8. Edwards, Sebastian & Vegh, Carlos A., 1997. "Banks and macroeconomic disturbances under predetermined exchange rates," Journal of Monetary Economics, Elsevier, vol. 40(2), pages 239-278, October.
  9. Olivier Jeanne & Robert P. Flood, 2000. "An Interest Rate Defense of a Fixed Exchange Rate?," IMF Working Papers 00/159, International Monetary Fund.
  10. Krugman, Paul, 1979. "A Model of Balance-of-Payments Crises," Journal of Money, Credit and Banking, Blackwell Publishing, vol. 11(3), pages 311-25, August.
  11. Robert Dekle & Cheng Hsiao & Siyan Wang, 1999. "Interest rate stabilization of exchange rates and contagion in the Asian crisis countries," Proceedings, Federal Reserve Bank of San Francisco, issue Sep.
  12. Ratna Sahay & Deepak Mishra & Poonam Gupta, 2003. "Output Response to Currency Crises," IMF Working Papers 03/230, International Monetary Fund.
  13. Easterly, William & Mauro, Paolo & Schmidt-Hebbel, Klaus, 1992. "Money demand and seignorage - maximizing inflation," Policy Research Working Paper Series 1049, The World Bank.
  14. Reuven Glick & Ramon Moreno & Mark Spiegel, 2001. "Financial crises in emerging markets," FRBSF Economic Letter, Federal Reserve Bank of San Francisco, issue mar.23.
  15. Flood, Robert P. & Garber, Peter M., 1984. "Collapsing exchange-rate regimes : Some linear examples," Journal of International Economics, Elsevier, vol. 17(1-2), pages 1-13, August.
  16. Amartya Lahiri & Carlos A. Vegh, 2003. "Delaying the Inevitable: Interest Rate Defense and Balance of Payments Crises," Journal of Political Economy, University of Chicago Press, vol. 111(2), pages 404-424, April.
  17. Allan Drazen, 2003. "Interest Rate Defense against Speculative Attack as a Signal. A Primer," NBER Chapters, in: Managing Currency Crises in Emerging Markets, pages 37-60 National Bureau of Economic Research, Inc.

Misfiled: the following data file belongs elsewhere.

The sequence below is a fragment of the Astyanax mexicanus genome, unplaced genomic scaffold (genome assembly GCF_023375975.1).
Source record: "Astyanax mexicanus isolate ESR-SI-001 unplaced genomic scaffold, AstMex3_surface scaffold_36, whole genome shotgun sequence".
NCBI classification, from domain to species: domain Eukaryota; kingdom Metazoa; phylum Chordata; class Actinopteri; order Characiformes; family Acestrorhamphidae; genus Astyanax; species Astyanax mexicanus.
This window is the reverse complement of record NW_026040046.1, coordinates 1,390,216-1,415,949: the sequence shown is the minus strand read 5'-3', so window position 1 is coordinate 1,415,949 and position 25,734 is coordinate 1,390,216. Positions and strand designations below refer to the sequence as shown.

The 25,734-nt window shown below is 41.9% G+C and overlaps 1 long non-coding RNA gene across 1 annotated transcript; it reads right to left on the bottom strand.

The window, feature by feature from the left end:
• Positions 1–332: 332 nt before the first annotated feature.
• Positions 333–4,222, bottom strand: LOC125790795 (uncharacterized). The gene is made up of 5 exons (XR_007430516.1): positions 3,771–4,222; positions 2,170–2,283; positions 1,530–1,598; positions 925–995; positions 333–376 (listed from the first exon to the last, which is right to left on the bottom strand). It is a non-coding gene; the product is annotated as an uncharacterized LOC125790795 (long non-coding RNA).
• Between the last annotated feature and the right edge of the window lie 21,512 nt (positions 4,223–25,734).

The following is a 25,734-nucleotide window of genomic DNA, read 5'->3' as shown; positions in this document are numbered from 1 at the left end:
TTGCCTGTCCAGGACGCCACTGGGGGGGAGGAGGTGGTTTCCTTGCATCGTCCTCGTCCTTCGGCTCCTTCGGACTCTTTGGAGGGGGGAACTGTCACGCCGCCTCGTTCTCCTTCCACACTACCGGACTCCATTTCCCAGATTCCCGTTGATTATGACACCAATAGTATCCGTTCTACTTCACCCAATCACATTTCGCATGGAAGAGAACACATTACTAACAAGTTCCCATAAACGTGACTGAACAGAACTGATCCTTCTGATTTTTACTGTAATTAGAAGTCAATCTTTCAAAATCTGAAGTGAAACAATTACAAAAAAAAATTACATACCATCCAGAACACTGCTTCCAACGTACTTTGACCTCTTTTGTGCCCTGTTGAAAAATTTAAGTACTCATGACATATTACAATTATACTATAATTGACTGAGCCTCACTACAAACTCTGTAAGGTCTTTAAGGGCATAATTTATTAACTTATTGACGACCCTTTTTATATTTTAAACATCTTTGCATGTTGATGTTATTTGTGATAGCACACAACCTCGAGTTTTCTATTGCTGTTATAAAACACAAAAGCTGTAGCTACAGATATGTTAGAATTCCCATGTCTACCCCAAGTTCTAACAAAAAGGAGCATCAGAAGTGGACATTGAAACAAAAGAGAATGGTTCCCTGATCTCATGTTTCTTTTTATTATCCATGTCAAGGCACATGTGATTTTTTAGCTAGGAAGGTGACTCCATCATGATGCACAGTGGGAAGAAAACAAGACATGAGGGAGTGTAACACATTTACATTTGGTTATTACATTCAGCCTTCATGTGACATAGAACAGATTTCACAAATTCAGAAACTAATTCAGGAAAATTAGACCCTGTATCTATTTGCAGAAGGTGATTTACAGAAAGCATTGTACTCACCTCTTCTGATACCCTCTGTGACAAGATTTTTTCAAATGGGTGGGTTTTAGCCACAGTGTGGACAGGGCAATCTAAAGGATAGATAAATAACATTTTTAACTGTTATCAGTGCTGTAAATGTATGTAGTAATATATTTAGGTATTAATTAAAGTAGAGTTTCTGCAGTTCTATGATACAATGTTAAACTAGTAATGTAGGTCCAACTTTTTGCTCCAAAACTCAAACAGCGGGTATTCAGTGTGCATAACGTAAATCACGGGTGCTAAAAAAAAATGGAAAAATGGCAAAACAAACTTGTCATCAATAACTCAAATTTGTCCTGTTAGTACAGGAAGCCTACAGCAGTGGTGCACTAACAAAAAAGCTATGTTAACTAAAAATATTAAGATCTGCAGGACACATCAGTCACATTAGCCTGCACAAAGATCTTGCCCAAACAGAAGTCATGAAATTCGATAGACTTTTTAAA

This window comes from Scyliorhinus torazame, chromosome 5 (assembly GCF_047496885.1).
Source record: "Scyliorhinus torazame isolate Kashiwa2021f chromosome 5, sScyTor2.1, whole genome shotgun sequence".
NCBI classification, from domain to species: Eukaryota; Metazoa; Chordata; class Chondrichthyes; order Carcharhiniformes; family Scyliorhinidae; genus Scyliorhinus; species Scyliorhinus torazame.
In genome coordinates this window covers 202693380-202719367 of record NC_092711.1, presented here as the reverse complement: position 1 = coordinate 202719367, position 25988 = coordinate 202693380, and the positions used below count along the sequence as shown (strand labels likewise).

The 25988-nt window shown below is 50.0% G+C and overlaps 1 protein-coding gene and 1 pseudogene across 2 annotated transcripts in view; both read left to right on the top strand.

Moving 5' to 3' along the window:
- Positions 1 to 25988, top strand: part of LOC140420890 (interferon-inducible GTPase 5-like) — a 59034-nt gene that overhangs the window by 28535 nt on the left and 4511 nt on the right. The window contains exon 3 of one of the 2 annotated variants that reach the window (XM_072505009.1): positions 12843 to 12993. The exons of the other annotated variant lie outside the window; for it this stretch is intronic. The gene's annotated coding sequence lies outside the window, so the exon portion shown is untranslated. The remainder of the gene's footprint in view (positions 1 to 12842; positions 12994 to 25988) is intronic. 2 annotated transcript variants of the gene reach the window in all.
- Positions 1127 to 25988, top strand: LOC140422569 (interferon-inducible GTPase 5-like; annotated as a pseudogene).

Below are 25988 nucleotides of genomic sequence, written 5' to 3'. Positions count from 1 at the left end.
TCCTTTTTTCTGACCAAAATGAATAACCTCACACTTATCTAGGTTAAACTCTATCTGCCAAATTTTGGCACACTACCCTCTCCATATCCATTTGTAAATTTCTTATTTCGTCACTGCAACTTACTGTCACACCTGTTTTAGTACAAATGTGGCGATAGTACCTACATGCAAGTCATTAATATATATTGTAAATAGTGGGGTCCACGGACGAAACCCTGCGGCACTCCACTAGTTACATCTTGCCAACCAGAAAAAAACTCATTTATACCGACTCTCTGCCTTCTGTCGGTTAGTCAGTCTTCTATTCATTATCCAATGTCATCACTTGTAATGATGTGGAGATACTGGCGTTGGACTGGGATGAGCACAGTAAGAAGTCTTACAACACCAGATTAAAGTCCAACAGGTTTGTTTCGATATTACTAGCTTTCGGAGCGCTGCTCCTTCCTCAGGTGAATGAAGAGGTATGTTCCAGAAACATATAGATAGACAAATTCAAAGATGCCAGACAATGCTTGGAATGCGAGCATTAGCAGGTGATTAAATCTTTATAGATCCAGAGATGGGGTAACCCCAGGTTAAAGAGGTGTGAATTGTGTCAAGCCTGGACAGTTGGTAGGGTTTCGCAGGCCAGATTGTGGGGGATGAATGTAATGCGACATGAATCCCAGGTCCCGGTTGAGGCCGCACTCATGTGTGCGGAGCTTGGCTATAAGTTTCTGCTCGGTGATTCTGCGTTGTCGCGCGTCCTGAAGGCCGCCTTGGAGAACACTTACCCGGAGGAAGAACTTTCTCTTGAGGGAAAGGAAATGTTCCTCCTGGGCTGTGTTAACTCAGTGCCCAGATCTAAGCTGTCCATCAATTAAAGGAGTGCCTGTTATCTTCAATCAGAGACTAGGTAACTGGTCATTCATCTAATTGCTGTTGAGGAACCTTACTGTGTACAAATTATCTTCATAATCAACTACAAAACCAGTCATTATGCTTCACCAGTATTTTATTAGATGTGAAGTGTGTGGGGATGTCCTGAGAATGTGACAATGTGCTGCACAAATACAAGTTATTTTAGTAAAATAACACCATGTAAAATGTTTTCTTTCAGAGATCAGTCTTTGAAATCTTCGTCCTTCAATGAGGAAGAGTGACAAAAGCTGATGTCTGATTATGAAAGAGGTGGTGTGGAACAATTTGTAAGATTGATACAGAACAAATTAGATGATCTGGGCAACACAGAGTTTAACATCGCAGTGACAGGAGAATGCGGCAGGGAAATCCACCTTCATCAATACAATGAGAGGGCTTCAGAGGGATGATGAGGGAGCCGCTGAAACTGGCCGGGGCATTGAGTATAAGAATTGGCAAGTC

18. Reinhart, Carmen & Calvo, Guillermo, 2000. "When Capital Inflows Come to a Sudden Stop: Consequences and Policy Options," MPRA Paper 6982, University Library of Munich, Germany.
Full references (including those not matched with items on IDEAS)

This item is not listed on Wikipedia, on a reading list or among the top items on IDEAS.

When requesting a correction, please mention this item's handle: RePEc:nbr:nberwo:11791. See general information about how to correct material in RePEc.

For technical questions regarding this item, or to correct its authors, title, abstract, bibliographic or download information, contact: ()

If you have authored this item and are not yet registered with RePEc, we encourage you to do it here. This allows to link your profile to this item. It also allows you to accept potential citations to this item that we are uncertain about.

If references are entirely missing, you can add them using this form.

If the full references list an item that is present in RePEc, but the system did not link to it, you can help with this form.

If you know of missing items citing this one, you can help us creating those links by adding the relevant references in the same way as above, for each refering item. If you are a registered author of this item, you may also want to check the "citations" tab in your profile, as there may be some citations waiting for confirmation.

Please note that corrections may take a couple of weeks to filter through the various RePEc services.

This information is provided to you by IDEAS at the Research Division of the Federal Reserve Bank of St. Louis using RePEc data.